The U.S. is following the path of Europe, which paved the way for social unrest and totalitarian dictatorships with their irresponsible spending and bankruptcies. Â This is going to be a VERY bumpy ride – one which Americans are unaccustomed to and largely unprepared for.
Doug Casey has put together a thoroughly researched and sobering report on how dire America’s unsustainable financial situation is, and what were are likely to face when we finally are forced to face the music.
I’m only quoting a few of the key paragraphs here, but I encourage you to take the time toÂ read the whole thingÂ because it will open your eyes to the reality we face. Â Casey specifically breaks down each area of federal spending and why it’s unsustainable, including Justice, Defense, Social Security, Medicare, Transportation, Education, Social Services, and several others. Ironically, most of these aren’t included among the enumerated powers granted in the constitution, but it’s unlikely that any politician will have the courage to scale back the budget to only constitutionally mandated expenditures, even though the survival of our republic is at stake.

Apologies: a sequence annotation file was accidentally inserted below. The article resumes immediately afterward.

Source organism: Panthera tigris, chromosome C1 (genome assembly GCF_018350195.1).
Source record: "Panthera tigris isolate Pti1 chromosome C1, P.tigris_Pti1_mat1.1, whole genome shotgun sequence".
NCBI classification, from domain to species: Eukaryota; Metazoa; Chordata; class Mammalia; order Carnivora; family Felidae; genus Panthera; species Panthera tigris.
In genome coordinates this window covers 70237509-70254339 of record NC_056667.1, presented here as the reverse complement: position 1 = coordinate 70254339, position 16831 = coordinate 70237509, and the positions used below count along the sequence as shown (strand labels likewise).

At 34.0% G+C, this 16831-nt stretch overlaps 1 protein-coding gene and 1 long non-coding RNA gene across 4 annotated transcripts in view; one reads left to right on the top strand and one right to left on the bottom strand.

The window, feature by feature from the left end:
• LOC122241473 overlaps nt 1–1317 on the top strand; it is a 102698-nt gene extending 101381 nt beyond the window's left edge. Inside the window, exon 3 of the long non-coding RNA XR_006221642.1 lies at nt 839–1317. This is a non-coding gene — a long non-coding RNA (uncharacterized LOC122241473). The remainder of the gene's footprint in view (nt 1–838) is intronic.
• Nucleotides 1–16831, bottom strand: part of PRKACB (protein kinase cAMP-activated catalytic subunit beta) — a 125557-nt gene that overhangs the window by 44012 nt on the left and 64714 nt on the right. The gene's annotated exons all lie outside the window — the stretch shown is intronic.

To sum up the situation, given its financial condition and the political forces working to worsen it, the US government is facing a completely impossible and irremediable situation. I’m going to try to illustrate that here. But because I’m a perpetual optimist, not a gloom-and-doomer, I’m also going to give you solutions to the purely financial problems â€“ albeit with some good news and some bad news. The good news is, there actually are solutions. The bad news is that there is zero chance that any of them will be put into effect.